During his first address before Congress on Tuesday night, Trump took a moment to tally up recent announcements about job creation.
“Since my election, Ford, Fiat-Chrysler, General Motors, Sprint, SoftBank, Lockheed, Intel, Walmart, and many others, have announced that they will invest billions of dollars in the United States and will create tens of thousands of new American jobs,” he boasted.
The problem is that none of these jobs have anything to do with his administration. All of them are thanks to plans that were in the works before he was even elected.
In early January, Ford announced that it would halt its plans to build a new factory in Mexico, and that instead it would spend $700 million to upgrade an existing Michigan plant. In the process, the company said it would create 700 new jobs aimed at building more electric and self-driving cars.
Despite Trump taking credit for the announcement, Ford CEO Mark Fields said publicly many times that it had nothing to do with the president. “We did it for our business,” he said, adding that the company would have done the same thing if Trump hadn’t won.
The electric cars that Ford will build at its revamped Michigan plant, meanwhile, stem from research that was funded by an Obama administration loan guarantee program that allowed the company to borrow $5.9 billion.
The day after Fiat-Chrysler announced that it will spend $1 billion to update plants in Michigan and Ohio while creating 2,000 jobs, making it clear it its announcement that it was the next phase in an expansion plan unveiled last year, the company told ThinkProgress that it had nothing to do with President Trump’s election.
In mid-January, General Motors said it will spend $1 billion on U.S. plants and create or retain 1,500 jobs, while also bringing production of its full-size pickup trucks back to the country and create 450 jobs. The announcement came after Trump picked a high-profile fight with the company by falsely claiming it imports all of its its Chevy Cruzes from Mexico.
But the investments, the company made clear, have been in the works for a while and weren’t a reaction to Trump. “This is something we’ve been undertaking for some period of time,” said Craig Glidden, GM’s general counsel. The company even pointed out that it has brought thousands of jobs back from overseas since 2009.
Trump still took credit for the announcement, while also ignoring the fact that GM is in the process of laying off about 3,300 American workers — and that it will still spend $5 billion in Mexico and create 5,600 jobs there.
Sprint and Softbank
Before he even officially took office, Trump made a big announcement that Sprint told him it would bring back or create 5,000 jobs in the U.S. and satellite startup OneWeb would create another 3,000 jobs.
The problem with his claim is that both stem from a $50 billion investment from SoftBank, which owns 80 percent of Sprint and has made a big investment in OneWeb, that was announced as part of a deal with a Saudi investment fund before Trump won. On top of that, not all of the jobs Sprint promised will be created by the company itself, but instead by contractors.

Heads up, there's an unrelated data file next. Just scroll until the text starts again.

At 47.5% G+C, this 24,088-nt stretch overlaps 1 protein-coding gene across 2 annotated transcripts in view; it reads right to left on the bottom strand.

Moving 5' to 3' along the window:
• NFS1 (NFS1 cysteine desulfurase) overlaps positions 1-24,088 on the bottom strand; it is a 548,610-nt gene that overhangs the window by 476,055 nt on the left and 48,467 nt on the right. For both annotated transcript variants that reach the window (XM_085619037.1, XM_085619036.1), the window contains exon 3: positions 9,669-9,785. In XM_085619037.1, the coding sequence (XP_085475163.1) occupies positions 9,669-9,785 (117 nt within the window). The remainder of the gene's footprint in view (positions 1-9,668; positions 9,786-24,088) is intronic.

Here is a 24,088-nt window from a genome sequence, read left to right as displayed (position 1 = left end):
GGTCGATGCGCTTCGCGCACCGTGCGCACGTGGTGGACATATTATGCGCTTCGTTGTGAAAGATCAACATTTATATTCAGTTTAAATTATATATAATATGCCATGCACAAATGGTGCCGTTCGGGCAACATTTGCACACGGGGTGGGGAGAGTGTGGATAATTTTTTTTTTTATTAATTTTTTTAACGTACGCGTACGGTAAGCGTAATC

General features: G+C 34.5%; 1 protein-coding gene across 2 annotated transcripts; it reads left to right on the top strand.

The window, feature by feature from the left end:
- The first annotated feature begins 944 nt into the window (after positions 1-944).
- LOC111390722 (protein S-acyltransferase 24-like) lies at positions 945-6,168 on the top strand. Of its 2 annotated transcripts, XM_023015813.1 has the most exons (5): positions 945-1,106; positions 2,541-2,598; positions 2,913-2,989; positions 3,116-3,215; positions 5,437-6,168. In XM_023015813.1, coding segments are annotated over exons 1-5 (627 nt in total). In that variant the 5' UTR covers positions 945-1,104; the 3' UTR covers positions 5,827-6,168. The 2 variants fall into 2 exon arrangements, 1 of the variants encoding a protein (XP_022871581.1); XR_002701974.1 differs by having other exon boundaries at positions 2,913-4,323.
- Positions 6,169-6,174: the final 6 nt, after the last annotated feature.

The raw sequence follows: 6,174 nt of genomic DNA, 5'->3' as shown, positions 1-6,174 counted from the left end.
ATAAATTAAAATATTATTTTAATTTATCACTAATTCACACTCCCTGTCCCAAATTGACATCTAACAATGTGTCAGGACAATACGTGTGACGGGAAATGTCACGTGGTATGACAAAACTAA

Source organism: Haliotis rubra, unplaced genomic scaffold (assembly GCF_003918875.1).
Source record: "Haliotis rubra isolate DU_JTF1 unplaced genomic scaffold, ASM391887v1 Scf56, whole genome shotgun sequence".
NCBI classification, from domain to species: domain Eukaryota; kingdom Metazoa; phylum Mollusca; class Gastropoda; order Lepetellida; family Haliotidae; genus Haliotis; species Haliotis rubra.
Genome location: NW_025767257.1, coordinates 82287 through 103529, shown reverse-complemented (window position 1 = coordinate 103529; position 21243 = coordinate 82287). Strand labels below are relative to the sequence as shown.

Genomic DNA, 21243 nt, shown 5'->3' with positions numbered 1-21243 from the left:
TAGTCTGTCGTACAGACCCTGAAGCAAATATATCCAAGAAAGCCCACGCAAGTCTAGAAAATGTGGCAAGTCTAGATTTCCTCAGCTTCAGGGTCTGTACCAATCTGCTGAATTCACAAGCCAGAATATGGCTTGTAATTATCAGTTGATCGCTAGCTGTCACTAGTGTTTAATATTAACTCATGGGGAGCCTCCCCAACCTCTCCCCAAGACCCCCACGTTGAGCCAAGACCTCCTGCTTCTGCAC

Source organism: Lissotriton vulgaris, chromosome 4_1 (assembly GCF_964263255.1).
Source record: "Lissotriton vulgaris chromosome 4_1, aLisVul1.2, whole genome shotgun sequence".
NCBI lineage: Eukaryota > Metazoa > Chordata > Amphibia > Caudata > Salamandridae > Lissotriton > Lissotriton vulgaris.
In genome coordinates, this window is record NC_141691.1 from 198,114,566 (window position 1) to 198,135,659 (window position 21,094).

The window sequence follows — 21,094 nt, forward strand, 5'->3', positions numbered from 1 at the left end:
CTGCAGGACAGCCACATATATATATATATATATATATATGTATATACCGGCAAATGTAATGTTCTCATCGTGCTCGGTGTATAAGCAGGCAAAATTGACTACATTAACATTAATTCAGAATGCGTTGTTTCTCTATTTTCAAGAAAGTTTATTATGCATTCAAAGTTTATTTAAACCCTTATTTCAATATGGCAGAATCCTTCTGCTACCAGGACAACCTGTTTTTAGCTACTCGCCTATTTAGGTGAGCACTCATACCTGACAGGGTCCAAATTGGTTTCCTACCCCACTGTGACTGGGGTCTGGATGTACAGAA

Lockheed Martin’s CEO recently said it would add 1,800 jobs in its F-35 fighter jet facility as she left a meeting with Trump. The president then jumped at the announcement, tweeting that the jobs “came back because of me!”
While Lockheed may have an incentive to butter up Trump, given that it’s the largest contractor with the federal government, Trump isn’t the reason for the additional jobs. A spokesperson told CNNMoney that the increase in production that led to the creation of jobs has been in the works for years.
Intel CEO Brian Krzanich also decided to turn a jobs announcement into a joint PR stunt with the president. At a visit to the White House, he said the company will spend $7 billion on a semi-conductor chip plant in Arizona and hire 3,000 new people once it’s built. Trump used the news to boast that “we have already begun bringing OUR jobs back to OUR country.”
But Intel first announced its plants to build the plant in question in 2011 alongside President Obama. Plans were postponed in 2014 amid lagging PC sales, and they’re being revived now because “Intel’s business continues to grow” and the semiconductor it is making needs more factory space, Krzanich said in a memo to employees.
Walmart said in mid-January that it will be spending $6.8 billion on its U.S. operations this year and creating 10,000 new retail jobs. But the announcement was part of previous plans to open and expand stores and e-commerce. The company has also been in the process of cutting thousands of other jobs while it focuses on its e-commerce segment.